September 12, 2014
What drew more than 200 people to a candlelight vigil in Mount Kisco on a rainy weekend night in early September? Why did a busload of New Yorkers join local residents in the Mount Kisco Presbyterian Church parking lot on a day of severe thunderstorms and then form a procession down Route 133 to the nearby home of Gov. Andrew Cuomo?
They wanted Mr. Cuomo to take action on clemency. Clemency is not a “get out of jail free” card. Being granted clemency is no guarantee of release, but it offers inmates with a strong record of positive contributions while incarcerated and stated and sincere remorse a chance to plead their case for parole.
The event, called “Candles for Clemency,” was organized by New York City’s Allen Roskoff of the Jim Owles Liberal Democratic Club. Don’t let the word “Democratic” fool you: New York’s Democrats, especially Mr. Cuomo, want nothing to do with this group.
Never mind that Ronald Reagan, as the Republican governor of California, issued 575 clemencies or that then-governor of New York Hugh Carey issued 155 of them during his years in office from 1975 to 1982. But clearly those were different times. The whole subject of clemency, parole and compassionate release for inmates became derailed as politicians around the country realized that appearing “soft” on criminals left them vulnerable at the polls. In 2013, there were more than 9,000 inmates over the age of 50 in prison, and today, 2,000 petitions for clemency sit on Mr. Cuomo’s desk without response.
Mr. Roskoff and the hundreds in the crowd, who included co-chair of the event Kathryn Erbe, a star of “Law & Order: Criminal Intent,” and Catherine Curtin and Joel Marsh Garland from “Orange is the New Black” as well as advocates for social justice and prison reform, detailed the case for clemency.
Robert Dennison, former chairman of parole under George Pataki, was among those at the vigil. Mr. Dennison cited as examples two cases in Bedford Hills: Roslyn Smith, who was convicted of murder at age 17 and received a sentence of 50 years to life, and Judith Clark, who received a sentence of 75 years to life. During her incarceration Ms. Smith has taught parenting classes, participated in a nationally acclaimed writing workshop and earned a Bachelor of Arts degree from Mercy College, but after 24 years is no closer to an opportunity to go before the parole board.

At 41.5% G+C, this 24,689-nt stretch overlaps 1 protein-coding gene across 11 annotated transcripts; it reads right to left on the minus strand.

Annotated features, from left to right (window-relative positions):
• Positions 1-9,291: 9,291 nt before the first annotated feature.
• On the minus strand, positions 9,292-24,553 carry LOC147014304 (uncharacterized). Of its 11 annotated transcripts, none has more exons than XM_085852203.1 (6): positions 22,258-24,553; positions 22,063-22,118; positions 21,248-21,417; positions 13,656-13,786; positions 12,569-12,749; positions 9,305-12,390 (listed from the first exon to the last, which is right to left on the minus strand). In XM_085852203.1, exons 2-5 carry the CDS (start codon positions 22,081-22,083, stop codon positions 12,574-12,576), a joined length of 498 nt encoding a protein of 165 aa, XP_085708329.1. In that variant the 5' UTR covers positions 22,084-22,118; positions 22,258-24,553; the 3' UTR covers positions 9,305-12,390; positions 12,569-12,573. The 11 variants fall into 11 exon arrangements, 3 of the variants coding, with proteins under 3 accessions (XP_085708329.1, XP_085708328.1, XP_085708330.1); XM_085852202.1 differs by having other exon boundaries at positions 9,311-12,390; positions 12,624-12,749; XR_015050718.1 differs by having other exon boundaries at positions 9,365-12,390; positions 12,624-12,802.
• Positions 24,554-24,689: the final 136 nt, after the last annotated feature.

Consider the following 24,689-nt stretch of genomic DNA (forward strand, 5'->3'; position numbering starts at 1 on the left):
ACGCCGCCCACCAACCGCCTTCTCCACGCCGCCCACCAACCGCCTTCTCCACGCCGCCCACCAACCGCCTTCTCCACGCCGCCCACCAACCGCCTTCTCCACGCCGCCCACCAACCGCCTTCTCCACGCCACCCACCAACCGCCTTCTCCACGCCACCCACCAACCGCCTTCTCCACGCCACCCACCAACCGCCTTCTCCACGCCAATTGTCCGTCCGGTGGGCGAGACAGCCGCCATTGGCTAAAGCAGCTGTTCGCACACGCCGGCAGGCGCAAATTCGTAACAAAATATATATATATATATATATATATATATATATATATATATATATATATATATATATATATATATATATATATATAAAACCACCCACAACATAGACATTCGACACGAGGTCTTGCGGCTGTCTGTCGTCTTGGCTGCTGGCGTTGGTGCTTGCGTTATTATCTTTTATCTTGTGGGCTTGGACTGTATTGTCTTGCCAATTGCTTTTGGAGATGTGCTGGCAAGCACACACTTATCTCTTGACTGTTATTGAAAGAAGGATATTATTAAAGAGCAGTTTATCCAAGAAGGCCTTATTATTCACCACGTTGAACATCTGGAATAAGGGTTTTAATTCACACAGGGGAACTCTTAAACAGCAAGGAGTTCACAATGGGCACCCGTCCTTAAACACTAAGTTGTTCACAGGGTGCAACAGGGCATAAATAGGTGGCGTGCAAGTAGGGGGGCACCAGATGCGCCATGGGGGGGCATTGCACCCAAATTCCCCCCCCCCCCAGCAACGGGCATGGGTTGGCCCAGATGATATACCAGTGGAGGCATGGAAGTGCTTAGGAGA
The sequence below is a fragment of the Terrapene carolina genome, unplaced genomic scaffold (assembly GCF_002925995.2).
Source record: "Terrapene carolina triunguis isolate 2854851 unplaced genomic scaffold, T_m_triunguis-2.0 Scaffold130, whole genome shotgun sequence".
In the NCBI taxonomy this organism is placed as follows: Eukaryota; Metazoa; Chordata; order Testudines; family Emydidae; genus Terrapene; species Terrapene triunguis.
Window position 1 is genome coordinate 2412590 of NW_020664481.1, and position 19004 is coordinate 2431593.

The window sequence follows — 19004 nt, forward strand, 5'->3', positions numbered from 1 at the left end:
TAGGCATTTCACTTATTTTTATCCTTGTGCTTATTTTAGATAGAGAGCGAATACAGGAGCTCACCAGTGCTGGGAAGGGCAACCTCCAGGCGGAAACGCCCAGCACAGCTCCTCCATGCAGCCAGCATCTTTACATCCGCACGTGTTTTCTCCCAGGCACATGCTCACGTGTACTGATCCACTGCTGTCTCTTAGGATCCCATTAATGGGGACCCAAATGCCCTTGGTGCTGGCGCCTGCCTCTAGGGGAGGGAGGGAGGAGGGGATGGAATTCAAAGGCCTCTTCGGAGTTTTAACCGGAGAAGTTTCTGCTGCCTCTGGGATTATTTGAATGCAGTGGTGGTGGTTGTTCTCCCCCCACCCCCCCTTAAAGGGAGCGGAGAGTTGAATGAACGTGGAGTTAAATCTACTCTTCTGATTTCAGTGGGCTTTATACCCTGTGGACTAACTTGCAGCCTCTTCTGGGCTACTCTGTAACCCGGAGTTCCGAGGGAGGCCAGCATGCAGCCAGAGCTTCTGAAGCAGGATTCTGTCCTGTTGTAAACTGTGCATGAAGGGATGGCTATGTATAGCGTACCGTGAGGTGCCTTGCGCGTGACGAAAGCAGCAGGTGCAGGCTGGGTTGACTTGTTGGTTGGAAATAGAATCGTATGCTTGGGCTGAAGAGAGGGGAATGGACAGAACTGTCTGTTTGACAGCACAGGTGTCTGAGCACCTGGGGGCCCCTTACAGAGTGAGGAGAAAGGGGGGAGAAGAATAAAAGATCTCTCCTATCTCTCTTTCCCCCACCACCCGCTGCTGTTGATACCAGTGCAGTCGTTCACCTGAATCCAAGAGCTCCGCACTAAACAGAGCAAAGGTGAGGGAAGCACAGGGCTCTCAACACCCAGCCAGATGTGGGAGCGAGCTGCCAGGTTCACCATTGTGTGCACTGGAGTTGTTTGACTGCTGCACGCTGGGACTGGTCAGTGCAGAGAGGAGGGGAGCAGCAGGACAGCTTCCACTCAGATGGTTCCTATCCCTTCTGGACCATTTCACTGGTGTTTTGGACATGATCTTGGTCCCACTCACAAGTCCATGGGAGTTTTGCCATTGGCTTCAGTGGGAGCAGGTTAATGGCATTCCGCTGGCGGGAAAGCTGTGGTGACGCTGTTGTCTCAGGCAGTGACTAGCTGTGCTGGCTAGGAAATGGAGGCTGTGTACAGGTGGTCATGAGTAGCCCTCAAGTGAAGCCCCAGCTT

Ms. Clark, described as a respected educator and caring role model, has inspired almost 1,000 letters supporting her petition for clemency, among them one from Sister Elaine Roulet, beloved in Bedford for her role in founding the Children’s Center at the Bedford Hills Correctional Facility: “In all my dealings (and there were many) I watched Judy not only touch remorse, but embrace it, own it, and carry it with her every day,” she wrote.
Ms. Erbe’s voice was choked with emotion as she spoke. “I think it’s un-American for people not to give people the chance for a hearing,” she said. “I believe in leniency, I believe in mercy, and I believe that people can change around their lives and that people deserve the opportunity to do so.”
Ms. Curtin of “Orange is the New Black” reminded the crowd “there but for the grace of God go I. When you send a woman to prison, you send the family,” she said. “We need to give people a second chance and not discount or dismiss them.”
Donna Hylton, a former Bedford Hills prison inmate, was released 2 1/2 years ago after 27 years behind bars. “People look at us like we are aberrations, we are monsters,” she said. “I am a human being, they are human beings, women. They are sisters, they are mothers, they are grandmothers, they are friends — they are people. We’re begging to have some compassion. This was a system that was designed to rehabilitate, and what this governor is saying is that we have no redemptive qualities. I myself applied for clemency and was denied. If people hadn’t gathered to support me, I wouldn’t be here. I would be doing life. We know we did mistakes, we live with that much more than anyone will ever do. We understand the depth of what we caused, and we have changed. We want you to see that.”
In last season’s “Orange is the New Black,” a subplot revolves around an inmate’s request for a furlough to attend her grandmother’s funeral. “No one ever gets a furlough,” she is told by prison officials and inmates alike, but miraculously she receives permission to attend the event. That her request was granted gave others a sliver of hope that their own dreams might be realized.
Unfortunately, this was only a TV show. Inmates in New York have little hope of being heard, of having their cases reviewed, no matter the merits. Isn’t there even one out of the thousands of clemency petitions that deserves review?
The people who showed up last Saturday night are true heroes — motivated to pursue fairness and demonstrate their faith in their fellow men and women. They sent a message, but just like the thousands of pleas for clemency, they were ignored. Their march along Route 133 to the governor’s home on Bittersweet Lane — yes, its real name — was met with silence.
They are entitled to more than Mr. Cuomo’s cynical nonresponse.